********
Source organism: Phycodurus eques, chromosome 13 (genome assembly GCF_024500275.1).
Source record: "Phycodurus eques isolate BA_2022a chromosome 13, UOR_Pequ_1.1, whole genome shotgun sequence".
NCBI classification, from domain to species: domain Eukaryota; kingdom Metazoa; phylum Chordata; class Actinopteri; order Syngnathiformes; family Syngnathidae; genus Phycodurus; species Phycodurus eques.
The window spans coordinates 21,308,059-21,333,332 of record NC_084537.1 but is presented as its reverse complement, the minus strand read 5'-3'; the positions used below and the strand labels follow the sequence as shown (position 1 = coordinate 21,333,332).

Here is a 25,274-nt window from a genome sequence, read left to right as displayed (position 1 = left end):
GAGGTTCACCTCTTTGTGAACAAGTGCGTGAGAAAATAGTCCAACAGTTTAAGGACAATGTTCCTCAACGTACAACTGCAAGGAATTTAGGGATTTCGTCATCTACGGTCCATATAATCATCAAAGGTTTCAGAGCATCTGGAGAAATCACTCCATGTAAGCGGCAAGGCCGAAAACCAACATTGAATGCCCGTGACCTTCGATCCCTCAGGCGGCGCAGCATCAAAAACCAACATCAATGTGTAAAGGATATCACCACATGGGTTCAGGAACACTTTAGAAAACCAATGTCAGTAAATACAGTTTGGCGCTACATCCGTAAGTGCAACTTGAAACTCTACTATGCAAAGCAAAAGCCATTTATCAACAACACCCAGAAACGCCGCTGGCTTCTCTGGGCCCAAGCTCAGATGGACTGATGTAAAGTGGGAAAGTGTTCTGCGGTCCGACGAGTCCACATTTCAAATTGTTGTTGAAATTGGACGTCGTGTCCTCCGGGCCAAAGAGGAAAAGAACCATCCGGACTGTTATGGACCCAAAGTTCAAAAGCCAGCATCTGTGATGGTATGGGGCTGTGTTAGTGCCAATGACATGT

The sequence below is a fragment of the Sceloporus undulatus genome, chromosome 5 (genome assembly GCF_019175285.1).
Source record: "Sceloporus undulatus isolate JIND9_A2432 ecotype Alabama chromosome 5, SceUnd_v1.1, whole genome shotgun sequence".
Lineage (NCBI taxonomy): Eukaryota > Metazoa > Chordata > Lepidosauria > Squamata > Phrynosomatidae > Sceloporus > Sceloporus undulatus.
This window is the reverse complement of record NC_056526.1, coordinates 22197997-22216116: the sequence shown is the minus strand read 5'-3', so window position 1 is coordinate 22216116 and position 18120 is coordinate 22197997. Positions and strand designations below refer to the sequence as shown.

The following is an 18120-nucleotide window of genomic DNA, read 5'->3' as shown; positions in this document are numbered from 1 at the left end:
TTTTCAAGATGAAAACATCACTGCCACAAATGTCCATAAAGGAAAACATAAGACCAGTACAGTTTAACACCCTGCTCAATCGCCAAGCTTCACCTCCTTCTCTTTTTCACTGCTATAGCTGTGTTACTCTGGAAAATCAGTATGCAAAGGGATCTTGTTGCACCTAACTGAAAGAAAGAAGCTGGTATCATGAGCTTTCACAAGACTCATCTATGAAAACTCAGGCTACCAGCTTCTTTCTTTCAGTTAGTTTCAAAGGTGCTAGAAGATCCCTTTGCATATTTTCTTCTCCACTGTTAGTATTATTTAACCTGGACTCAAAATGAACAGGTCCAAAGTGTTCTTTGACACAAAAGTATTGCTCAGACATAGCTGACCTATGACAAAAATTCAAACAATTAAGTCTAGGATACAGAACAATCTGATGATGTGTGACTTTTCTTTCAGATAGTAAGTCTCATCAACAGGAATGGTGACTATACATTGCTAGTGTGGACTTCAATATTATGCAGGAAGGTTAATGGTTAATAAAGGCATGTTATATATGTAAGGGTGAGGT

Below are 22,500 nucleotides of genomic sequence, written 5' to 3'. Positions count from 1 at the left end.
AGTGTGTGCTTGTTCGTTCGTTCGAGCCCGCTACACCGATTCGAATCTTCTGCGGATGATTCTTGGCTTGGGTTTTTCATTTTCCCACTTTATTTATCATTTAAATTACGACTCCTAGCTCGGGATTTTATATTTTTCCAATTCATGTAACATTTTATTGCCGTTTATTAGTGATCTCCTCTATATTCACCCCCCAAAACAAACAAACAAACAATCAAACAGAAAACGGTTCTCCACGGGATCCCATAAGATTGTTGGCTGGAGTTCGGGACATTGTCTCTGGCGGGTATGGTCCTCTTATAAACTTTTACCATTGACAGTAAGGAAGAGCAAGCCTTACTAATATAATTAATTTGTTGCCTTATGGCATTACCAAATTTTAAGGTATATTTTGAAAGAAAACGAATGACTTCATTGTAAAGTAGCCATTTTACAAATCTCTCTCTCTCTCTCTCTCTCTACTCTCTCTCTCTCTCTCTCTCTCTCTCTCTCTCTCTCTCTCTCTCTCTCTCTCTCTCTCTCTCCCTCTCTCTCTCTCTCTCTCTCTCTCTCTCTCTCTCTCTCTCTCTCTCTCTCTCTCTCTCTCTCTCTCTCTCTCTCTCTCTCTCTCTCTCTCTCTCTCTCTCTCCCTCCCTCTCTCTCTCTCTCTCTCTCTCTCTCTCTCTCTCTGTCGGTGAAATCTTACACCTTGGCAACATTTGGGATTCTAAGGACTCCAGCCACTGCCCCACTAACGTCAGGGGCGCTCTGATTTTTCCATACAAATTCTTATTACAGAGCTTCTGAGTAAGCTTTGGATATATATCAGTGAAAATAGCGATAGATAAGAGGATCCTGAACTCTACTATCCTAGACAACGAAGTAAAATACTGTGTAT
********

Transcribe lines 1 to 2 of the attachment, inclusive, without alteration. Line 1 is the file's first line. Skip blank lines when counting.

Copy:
Source organism: Phycodurus eques, chromosome 13 (genome assembly GCF_024500275.1).
Source record: "Phycodurus eques isolate BA_2022a chromosome 13, UOR_Pequ_1.1, whole genome shotgun sequence".